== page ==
Population of London England 2024 | Demographics & Ethnic Population

Population of London England 2024 | Demographics & Ethnic Population

London, the vibrant and dynamic capital of England, stands as a testament to centuries of history, cultural diversity, and urban innovation. Nestled along the banks of the River Thames, this sprawling metropolis serves as a global hub for commerce, finance, culture, and the arts. From its iconic landmarks like the Tower of London and Buckingham Palace to its bustling streets teeming with life, London captivates millions with its unique blend of tradition and modernity.

At the heart of its energy lies its population, a diverse tapestry of people from all corners of the globe, shaping the city’s identity and driving its progress forward. In this exploration, we delve into the population of London, examining its demographic composition, historical trends, and the dynamic forces that continue to shape its social fabric.

Population of London England

In the 2021 census data, the population of London, England, stood at a staggering 8,799,800 individuals, making it one of the most populous cities in Europe. These millions of people are spread across a vast network of 3,423,800 households, each contributing to the city’s rich tapestry of cultures, backgrounds, and experiences.

PopulationCensus 2021Census 2011% Change (2011 to 2021)

It indicates that the population of London increased from 8,173,941 in 2011 to 8,799,800 in 2021, representing a growth rate of 7.7% over the decade. This demonstrates significant population growth within the city over the span of ten years.

Current Population of London England 2024

In 2024, the estimated population of London is 9.65 million people. This staggering figure significantly surpassed that of Manchester, the UK’s second-largest urban agglomeration, which had a population of around one-third of London’s.

Statista.com9,650,000 (9.65M)2024
Worldpopulationreview.com9,748,033 (9.7M)2024

Demographics of London England 2024

Demographic data serves as a lens through which we can understand the evolving fabric of a city. The City of London, with its rich history and dynamic urban environment, presents an intriguing case study in demographic trends. The table provided offers a snapshot of the city’s population distribution across different age groups for the years 2011 and 2021.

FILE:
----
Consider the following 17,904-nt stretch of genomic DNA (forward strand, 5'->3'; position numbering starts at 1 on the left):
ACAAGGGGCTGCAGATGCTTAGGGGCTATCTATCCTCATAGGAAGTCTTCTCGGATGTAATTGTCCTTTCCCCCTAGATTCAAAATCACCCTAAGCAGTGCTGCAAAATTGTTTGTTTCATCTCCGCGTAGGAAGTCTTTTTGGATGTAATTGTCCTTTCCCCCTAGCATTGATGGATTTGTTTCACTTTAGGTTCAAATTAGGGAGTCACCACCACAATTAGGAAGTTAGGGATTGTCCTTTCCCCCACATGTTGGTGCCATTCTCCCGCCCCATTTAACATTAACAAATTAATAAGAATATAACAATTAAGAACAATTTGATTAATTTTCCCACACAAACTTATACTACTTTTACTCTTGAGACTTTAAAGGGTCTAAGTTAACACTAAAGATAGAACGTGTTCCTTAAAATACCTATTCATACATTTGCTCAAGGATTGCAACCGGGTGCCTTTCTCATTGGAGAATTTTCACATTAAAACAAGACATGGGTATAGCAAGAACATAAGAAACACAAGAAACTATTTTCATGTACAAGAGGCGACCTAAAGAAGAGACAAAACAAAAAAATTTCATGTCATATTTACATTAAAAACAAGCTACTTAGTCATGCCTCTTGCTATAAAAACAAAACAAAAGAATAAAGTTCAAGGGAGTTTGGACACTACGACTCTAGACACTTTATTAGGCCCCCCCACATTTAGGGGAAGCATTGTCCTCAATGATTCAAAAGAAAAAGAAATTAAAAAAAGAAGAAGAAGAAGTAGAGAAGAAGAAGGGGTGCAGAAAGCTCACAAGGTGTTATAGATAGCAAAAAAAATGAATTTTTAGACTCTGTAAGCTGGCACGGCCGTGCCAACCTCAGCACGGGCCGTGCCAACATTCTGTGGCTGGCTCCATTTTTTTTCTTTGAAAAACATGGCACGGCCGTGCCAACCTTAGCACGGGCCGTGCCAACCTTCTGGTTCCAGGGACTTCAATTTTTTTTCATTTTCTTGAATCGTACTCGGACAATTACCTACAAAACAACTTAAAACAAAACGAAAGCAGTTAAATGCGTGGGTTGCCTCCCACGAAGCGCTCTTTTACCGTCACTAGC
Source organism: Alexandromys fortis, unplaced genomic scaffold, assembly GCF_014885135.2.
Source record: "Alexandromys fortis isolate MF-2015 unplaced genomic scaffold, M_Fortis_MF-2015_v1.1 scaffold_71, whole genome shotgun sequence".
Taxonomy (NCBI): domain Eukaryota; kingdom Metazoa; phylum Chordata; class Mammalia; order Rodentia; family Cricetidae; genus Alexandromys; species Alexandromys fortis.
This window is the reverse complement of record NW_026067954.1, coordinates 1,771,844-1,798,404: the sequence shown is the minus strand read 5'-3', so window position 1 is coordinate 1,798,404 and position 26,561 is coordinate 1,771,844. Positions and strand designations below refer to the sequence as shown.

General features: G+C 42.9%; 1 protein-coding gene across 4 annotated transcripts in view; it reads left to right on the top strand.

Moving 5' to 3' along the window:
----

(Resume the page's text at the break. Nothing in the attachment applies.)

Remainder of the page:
Age GroupPercentage in 2011Percentage in 2021
85 years and over1.6%1.4%
75 to 84 years4.5%4.3%
65 to 74 years8.0%8.3%
50 to 64 years19.1%18.8%
35 to 49 years24.7%21.2%
25 to 34 years24.1%25.8%
20 to 24 years7.4%11.2%
16 to 19 years2.2%2.2%
10 to 15 years2.7%2.4%
5 to 9 years2.5%1.9%
4 years and under3.2%2.5%
  1. 85 years and over: In 2011, 1.6% of the population in the City of London belonged to this age group. By 2021, this percentage slightly decreased to 1.4%. This suggests a small decline in the proportion of elderly residents within the city over the decade.
  2. 75 to 84 years: The percentage of residents aged between 75 and 84 years was 4.5% in 2011, which decreased slightly to 4.3% by 2021. While the change is minimal, it indicates a slight decrease in this age group’s representation within the population.
  3. 65 to 74 years: This age group saw a small increase in percentage, from 8.0% in 2011 to 8.3% in 2021, suggesting a slight ageing trend within the population over the decade.